Tag Archives: language

Cliches: Siamese twins

Avoid advice and management consultants

Siamese twins are a specific form of cliché, waiting to fill the vacuum in a speaker’s brain

Believe it or not, in this day and age, I am going to speak to you in plain English.

There is so much advice back and forth about management that, by and large, people are unsure whether they are coming or going.  Managers try this and that advice and things just get worse and worse.

Much of this advice is hit and miss because there are no hard and fast rules in management.  Yet, each book or training course or consultant, again and again, claims once and for all to have an up and coming theory over and above all others that will see you through thick and thin.

Between you and me, give or take one or two of these sources, none of them has advice based on the here and now, the real cut and thrust of management and it will leave you high and dry.

Further, employing consultants costs you an arm and a leg.  They tell you a cock and bull story, taking you only so far and no further time and again.  They hum and ha, do bits and pieces, spread doom and gloom and leave you at sixes and sevens.

They charge an arm and a leg.  Then, they take the money and run, leaving you in rags and tatters to sink or swim.  Meanwhile, they are alive and well and living in luxury, enjoying days of wine and roses, while you are left in sackcloth and ashes on a diet of bread and water.

If you don’t want to end up slipping and sliding between a rock and a hard place, take my advice: avoid consultants, clichés and advice.

Avoid them like the plague.

Coming shortly:  The benefits of the good consultant

Where does the “only” go

Only be able to pick

In the past week, the rugby correspondent of the Guardian newspaper in England has written in two separate articles:

From next season the Welsh rugby coach will only be able to pick three wild card players.

Clear, isn’t it?  Well – no, it’s not.

What is clear is that the Welsh rugby coach is going have an inactive existence for the coming twelve months.

The sentence is saying that he will not be able attend training sessions and coach his team.  Nor will he be able to eat breakfast, go bungee jumping or run naked through the streets of Cardiff with a fried egg on his head.  This, plainly, will limit his effectiveness as an international rugby coach and his general enjoyment of life.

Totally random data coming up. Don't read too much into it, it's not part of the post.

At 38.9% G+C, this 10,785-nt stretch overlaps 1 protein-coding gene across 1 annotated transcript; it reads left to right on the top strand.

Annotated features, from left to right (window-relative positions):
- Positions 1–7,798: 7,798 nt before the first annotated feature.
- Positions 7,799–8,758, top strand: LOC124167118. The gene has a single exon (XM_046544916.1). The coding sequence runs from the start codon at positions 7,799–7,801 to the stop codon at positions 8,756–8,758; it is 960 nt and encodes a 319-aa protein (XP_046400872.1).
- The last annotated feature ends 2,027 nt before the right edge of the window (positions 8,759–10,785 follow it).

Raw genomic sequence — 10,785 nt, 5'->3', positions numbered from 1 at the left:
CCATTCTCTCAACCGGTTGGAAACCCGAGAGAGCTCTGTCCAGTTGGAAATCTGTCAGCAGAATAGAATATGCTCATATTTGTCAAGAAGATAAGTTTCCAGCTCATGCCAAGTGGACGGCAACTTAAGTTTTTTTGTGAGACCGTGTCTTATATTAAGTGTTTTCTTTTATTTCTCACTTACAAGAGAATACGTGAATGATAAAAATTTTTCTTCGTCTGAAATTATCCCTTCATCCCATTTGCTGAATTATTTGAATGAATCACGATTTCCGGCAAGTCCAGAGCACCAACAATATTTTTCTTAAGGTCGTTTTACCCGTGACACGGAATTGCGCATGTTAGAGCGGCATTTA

As written, “only” qualifies “be able to pick” which means that, in his position as coach, the only activity he will be allowed to engage in is to pick three wild card players – and nothing else.

I suspect “only” should be qualifying “three wild card players.”  Here is the original sentence followed by what I believe to be a more precise wording and clearer meaning:

From next season the Welsh rugby coach will only be able to pick three wild card players.

From next season the Welsh rugby coach will be able to pick only three wild card players.

Only started work

Another example for you to consider.  A friend of mine complained:

My brother only started work with the new company one week ago and now he’s got the sack.

I am sorry that his brother got the sack but I am not at all surprised if, after one week he had not done any work.

The utterance claims that he turned up, completed all the forms, sat at a desk and thereby fulfilled all the actions of starting work – but that’s all.  He did not do any actual work itself.

As written, “only” qualifies “started work” when it probably should be qualifying “one week ago”.  Again, here is the original sentence followed by what I believe to be a more precise wording and clearer meaning:

My brother only started work with the new company one week ago and now he’s got the sack.

My brother started work with the new company only one week ago and now he’s got the sack.

Only surgery or only relieve

A potentially more serious and more confusing situation is if a surgeon tells you:

The form of cancer you have can only be relieved by surgery.

What does the surgeon mean?

Is the surgeon saying that it is only surgery that can relieve this form of cancer – that no other medical action will be effective?

Or, is the surgeon saying that surgery can only relieve this form of cancer – but it cannot cure it.

There is a substantial difference in the two pronouncements, the meaning for those receiving the news and the subsequent actions.  What if you were the patient, or a relative, and were asked to give informed consent to proceed with treatment?  What would you be agreeing to?

As a guideline, adverbs such as “only” are better placed in a sentence next to the word or phrase they qualify so that there is no doubt which word or phrase they are meant to affect.

Otherwise, you might be inactive for a whole year or be agreeing to surgical procedures without knowing why.